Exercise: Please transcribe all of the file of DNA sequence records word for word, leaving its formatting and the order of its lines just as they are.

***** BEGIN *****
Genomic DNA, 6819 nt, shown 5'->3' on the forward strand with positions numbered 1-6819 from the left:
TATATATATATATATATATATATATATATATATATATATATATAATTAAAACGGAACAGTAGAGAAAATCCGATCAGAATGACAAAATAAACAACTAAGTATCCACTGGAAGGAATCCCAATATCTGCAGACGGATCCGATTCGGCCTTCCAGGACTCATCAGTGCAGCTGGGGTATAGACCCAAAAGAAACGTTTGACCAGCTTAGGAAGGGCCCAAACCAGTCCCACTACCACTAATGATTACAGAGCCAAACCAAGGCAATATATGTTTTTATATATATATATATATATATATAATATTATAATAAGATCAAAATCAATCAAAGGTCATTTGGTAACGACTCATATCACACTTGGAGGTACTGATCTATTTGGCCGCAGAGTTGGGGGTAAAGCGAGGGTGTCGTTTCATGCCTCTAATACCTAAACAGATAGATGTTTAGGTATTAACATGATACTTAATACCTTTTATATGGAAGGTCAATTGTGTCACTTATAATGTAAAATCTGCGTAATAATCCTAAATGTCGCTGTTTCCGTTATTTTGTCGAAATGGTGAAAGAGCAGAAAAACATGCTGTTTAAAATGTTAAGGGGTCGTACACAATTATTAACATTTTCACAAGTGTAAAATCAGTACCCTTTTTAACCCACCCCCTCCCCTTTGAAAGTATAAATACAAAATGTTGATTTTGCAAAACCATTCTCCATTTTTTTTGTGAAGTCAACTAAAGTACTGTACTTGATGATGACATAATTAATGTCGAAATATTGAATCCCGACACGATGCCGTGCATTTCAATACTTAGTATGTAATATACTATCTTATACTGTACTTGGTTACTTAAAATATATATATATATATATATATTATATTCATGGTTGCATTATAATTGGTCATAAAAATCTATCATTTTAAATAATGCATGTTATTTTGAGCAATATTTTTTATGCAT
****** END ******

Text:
Genomic DNA, 6819 nt, shown 5'->3' on the forward strand with positions numbered 1-6819 from the left:
TATATATATATATATATATATATATATATATATATATATATATAATTAAAACGGAACAGTAGAGAAAATCCGATCAGAATGACAAAATAAACAACTAAGTATCCACTGGAAGGAATCCCAATATCTGCAGACGGATCCGATTCGGCCTTCCAGGACTCATCAGTGCAGCTGGGGTATAGACCCAAAAGAAACGTTTGACCAGCTTAGGAAGGGCCCAAACCAGTCCCACTACCACTAATGATTACAGAGCCAAACCAAGGCAATATATGTTTTTATATATATATATATATATATATAATATTATAATAAGATCAAAATCAATCAAAGGTCATTTGGTAACGACTCATATCACACTTGGAGGTACTGATCTATTTGGCCGCAGAGTTGGGGGTAAAGCGAGGGTGTCGTTTCATGCCTCTAATACCTAAACAGATAGATGTTTAGGTATTAACATGATACTTAATACCTTTTATATGGAAGGTCAATTGTGTCACTTATAATGTAAAATCTGCGTAATAATCCTAAATGTCGCTGTTTCCGTTATTTTGTCGAAATGGTGAAAGAGCAGAAAAACATGCTGTTTAAAATGTTAAGGGGTCGTACACAATTATTAACATTTTCACAAGTGTAAAATCAGTACCCTTTTTAACCCACCCCCTCCCCTTTGAAAGTATAAATACAAAATGTTGATTTTGCAAAACCATTCTCCATTTTTTTTGTGAAGTCAACTAAAGTACTGTACTTGATGATGACATAATTAATGTCGAAATATTGAATCCCGACACGATGCCGTGCATTTCAATACTTAGTATGTAATATACTATCTTATACTGTACTTGGTTACTTAAAATATATATATATATATATATATTATATTCATGGTTGCATTATAATTGGTCATAAAAATCTATCATTTTAAATAATGCATGTTATTTTGAGCAATATTTTTTATGCAT